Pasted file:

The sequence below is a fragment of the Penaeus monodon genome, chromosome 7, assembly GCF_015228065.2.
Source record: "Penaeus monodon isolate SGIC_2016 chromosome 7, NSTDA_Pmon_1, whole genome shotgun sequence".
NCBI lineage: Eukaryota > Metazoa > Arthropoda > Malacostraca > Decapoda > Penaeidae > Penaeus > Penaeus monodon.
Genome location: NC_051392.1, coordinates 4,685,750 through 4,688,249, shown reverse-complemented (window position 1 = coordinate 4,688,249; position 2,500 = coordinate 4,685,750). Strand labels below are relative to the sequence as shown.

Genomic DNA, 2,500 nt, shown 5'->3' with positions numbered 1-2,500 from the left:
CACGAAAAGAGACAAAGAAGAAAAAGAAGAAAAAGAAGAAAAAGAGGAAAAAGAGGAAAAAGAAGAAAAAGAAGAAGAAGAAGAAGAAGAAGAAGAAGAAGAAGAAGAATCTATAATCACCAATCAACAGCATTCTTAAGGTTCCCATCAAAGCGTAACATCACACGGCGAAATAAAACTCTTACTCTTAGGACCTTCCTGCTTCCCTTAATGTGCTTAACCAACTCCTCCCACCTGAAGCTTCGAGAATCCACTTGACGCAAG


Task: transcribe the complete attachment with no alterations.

The sequence below is a fragment of the Penaeus monodon genome, chromosome 7, assembly GCF_015228065.2.
Source record: "Penaeus monodon isolate SGIC_2016 chromosome 7, NSTDA_Pmon_1, whole genome shotgun sequence".
NCBI lineage: Eukaryota > Metazoa > Arthropoda > Malacostraca > Decapoda > Penaeidae > Penaeus > Penaeus monodon.
Genome location: NC_051392.1, coordinates 4,685,750 through 4,688,249, shown reverse-complemented (window position 1 = coordinate 4,688,249; position 2,500 = coordinate 4,685,750). Strand labels below are relative to the sequence as shown.

Genomic DNA, 2,500 nt, shown 5'->3' with positions numbered 1-2,500 from the left:
CACGAAAAGAGACAAAGAAGAAAAAGAAGAAAAAGAAGAAAAAGAGGAAAAAGAGGAAAAAGAAGAAAAAGAAGAAGAAGAAGAAGAAGAAGAAGAAGAAGAAGAAGAATCTATAATCACCAATCAACAGCATTCTTAAGGTTCCCATCAAAGCGTAACATCACACGGCGAAATAAAACTCTTACTCTTAGGACCTTCCTGCTTCCCTTAATGTGCTTAACCAACTCCTCCCACCTGAAGCTTCGAGAATCCACTTGACGCAAG